This notion of intention often comes up in discussions of racism--particularly the idea that the intention behind an utterance justifies or excuses any offense it has caused--and it drives me nuts. So I started a new thread, titled "Words & Intentions," and this is what I wrote:
I received many lovely responses. I also received a number of responses that were extremely frustrating, if not particularly original, and almost all of them, sadly, from the same person. Can you guess who? Yes, indeed, it was Person C.
This conversation feels familiar. One person will say something to the effect of "I find xxx language offensive" and another will say "yes, but we should really give the benefit of the doubt to the person who said xxx, because that person did not intend any offense." I'm a little weary of this conversation, to be honest. And I think the "give benefit of the doubt" argument is problematic, in that it seeks to protect the speaker. I'd argue that it is the person HEARING the language and feeling excluded/offended/etc by it who should be the person we rush to protect.
I've said it before and I'll say it again: in conversations about race, what people hear is the language, NOT the intention. And intention, no matter how good, does not compensate for language that hurts or excludes, EVEN IF the speaker did not mean to hurt or exclude.We all need to think carefully about what we say, own what we say, and take responsibility if we misspeak. And by "take responsibility," all I mean is to briefly acknowledge, clarify, and/or apologize. This is not about punishment; it is not about shame. It is about responsibility. And it does not have to be a big deal.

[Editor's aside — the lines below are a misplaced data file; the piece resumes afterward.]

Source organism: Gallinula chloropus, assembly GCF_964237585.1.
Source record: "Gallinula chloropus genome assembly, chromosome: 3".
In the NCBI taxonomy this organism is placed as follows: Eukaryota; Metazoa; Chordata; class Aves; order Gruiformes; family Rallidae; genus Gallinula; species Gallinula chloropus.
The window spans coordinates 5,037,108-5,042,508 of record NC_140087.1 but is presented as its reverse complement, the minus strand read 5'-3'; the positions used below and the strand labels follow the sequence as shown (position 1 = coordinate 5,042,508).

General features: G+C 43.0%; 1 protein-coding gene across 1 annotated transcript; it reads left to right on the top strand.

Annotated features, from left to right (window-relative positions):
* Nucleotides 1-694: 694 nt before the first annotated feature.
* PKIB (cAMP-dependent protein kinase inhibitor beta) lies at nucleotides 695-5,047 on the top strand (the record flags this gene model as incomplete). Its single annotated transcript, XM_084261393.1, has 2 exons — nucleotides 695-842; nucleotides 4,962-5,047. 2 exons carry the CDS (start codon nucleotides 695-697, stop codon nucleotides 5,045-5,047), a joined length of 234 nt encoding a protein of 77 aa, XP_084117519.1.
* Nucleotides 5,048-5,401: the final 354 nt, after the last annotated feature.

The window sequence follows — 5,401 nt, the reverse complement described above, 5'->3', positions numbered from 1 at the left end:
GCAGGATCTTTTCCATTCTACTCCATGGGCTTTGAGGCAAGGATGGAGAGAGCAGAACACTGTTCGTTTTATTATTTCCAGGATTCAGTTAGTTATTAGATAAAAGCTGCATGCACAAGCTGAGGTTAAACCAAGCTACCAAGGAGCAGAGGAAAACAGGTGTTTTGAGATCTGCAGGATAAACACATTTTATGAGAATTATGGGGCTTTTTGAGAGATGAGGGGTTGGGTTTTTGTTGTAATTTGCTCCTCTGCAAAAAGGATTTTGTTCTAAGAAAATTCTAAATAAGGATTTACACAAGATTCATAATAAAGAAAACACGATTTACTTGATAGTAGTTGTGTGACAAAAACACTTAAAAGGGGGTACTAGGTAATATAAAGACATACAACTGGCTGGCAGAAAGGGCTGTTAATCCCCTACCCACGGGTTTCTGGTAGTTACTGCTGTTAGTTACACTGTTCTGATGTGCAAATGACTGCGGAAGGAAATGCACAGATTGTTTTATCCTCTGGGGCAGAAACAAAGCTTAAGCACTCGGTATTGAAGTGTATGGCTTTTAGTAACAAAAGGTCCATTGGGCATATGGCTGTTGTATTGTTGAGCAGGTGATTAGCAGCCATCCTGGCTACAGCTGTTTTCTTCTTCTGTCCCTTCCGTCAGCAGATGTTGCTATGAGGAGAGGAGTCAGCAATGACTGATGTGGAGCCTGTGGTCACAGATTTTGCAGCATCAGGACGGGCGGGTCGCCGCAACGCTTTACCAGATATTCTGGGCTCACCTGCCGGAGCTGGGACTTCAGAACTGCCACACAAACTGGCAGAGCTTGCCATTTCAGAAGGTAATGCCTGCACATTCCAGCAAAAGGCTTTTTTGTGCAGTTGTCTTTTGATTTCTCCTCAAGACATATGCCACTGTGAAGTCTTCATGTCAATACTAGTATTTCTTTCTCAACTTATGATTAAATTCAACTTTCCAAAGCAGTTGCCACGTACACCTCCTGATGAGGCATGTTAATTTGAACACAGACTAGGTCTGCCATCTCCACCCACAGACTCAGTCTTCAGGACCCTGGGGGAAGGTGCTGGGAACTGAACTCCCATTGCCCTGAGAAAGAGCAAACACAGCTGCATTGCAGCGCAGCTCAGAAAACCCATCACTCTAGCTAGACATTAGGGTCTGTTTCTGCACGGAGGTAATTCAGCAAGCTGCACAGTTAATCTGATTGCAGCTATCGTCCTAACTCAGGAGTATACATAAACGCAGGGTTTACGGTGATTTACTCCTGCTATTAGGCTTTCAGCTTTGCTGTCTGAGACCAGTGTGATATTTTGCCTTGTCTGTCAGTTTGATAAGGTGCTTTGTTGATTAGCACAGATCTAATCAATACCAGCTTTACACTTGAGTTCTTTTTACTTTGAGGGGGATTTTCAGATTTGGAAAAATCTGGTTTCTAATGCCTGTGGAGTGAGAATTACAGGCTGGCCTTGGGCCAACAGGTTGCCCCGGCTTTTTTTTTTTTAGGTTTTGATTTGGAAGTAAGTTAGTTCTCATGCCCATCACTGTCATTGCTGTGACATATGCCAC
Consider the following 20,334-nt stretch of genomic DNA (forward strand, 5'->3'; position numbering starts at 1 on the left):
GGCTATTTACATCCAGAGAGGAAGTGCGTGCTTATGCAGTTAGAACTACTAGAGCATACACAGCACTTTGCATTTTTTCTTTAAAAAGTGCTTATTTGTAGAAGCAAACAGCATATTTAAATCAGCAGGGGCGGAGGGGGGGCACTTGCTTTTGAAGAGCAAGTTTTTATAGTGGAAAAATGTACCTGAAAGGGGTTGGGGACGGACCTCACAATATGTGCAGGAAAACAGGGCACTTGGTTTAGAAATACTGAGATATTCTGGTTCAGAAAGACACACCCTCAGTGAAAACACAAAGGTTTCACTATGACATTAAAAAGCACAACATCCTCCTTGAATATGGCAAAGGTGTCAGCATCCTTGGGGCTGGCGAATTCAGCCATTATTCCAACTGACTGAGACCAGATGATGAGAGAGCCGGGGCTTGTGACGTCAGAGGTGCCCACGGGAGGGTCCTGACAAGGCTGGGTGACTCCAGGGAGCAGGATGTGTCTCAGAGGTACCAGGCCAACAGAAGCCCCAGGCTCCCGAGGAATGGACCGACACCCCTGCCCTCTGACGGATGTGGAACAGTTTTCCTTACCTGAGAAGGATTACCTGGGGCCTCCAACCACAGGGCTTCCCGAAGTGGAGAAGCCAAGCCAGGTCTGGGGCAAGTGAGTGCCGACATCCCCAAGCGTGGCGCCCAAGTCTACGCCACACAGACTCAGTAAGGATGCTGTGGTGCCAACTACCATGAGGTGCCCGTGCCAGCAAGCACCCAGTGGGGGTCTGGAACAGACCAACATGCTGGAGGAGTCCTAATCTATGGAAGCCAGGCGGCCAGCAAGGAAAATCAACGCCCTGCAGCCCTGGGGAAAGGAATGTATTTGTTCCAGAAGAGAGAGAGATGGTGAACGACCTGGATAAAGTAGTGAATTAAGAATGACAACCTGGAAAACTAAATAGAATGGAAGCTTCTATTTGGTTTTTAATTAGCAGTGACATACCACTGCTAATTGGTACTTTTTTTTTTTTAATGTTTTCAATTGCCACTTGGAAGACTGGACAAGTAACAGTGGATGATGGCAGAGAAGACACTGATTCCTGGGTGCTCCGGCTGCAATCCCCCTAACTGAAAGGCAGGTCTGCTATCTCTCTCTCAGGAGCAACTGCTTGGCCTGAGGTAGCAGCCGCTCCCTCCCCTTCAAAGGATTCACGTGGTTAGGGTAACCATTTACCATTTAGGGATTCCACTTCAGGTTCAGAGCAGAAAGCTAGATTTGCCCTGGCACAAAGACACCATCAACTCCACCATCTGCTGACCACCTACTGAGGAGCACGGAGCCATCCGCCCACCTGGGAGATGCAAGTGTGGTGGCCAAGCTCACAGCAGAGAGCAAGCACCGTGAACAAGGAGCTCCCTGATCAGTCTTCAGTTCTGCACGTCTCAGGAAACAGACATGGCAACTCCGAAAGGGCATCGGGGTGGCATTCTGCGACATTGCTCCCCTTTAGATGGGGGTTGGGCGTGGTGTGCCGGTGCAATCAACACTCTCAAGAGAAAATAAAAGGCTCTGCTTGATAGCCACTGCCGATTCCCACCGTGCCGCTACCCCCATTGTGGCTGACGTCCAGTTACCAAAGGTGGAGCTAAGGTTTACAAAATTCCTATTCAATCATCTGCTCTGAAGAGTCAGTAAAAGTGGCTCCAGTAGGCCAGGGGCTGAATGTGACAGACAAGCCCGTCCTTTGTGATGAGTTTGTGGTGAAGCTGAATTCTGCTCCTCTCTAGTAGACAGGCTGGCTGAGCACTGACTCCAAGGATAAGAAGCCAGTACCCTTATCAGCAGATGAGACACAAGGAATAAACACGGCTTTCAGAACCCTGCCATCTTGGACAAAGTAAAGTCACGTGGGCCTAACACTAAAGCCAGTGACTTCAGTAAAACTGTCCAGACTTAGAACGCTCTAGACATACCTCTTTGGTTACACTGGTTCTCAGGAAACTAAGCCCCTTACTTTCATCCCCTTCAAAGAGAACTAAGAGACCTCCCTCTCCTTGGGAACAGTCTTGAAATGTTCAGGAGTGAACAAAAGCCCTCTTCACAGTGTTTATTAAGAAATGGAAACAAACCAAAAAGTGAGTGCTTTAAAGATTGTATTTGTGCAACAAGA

By being responsible and thoughtful about our language, and responding appropriately when others feel hurt or excluded by it, we ensure that this remains a community that is inclusive and comfortable for all of us. If we can't create such a community here, we can hardly expect the world to create one for our children, now can we?
And like the original conversation, C's arguments were familiar. There was, for example, much handwringing over how considering inclusiveness in language would deter dialogue: that people wouldn't post for fear of being judged, and what about the poor people who are in a hurry and don't have time to parse their language. Then there was more handwringing over not quashing free speech, blah, blah, blah. And much, much more, some of it truly head-scratching in its illogic that had the appearance of logic...
I was truly baffled by C's response, even though it's a species of response I've seen before. Nowhere did I suggest that people censor their speech. Nowhere did I suggest that people who failed to use inclusive language would be judged, or pilloried, or assumed to be racist. What, exactly, is so threatening about inclusive language? Why the protest?
At one point, I challenged him, writing "This argument sounds alot like an argument the privileged might make to avoid acknowledging their privilege."
But is that it? Or was C's response all about B's race? Could C not understand that a white person could object to language that didn't specifically exclude her but might exclude others? Would the conversation have been different if B was black?
In the end, I'm most puzzled by C's resistance and apparent sense that something is being threatened. But what? What exactly is at stake here?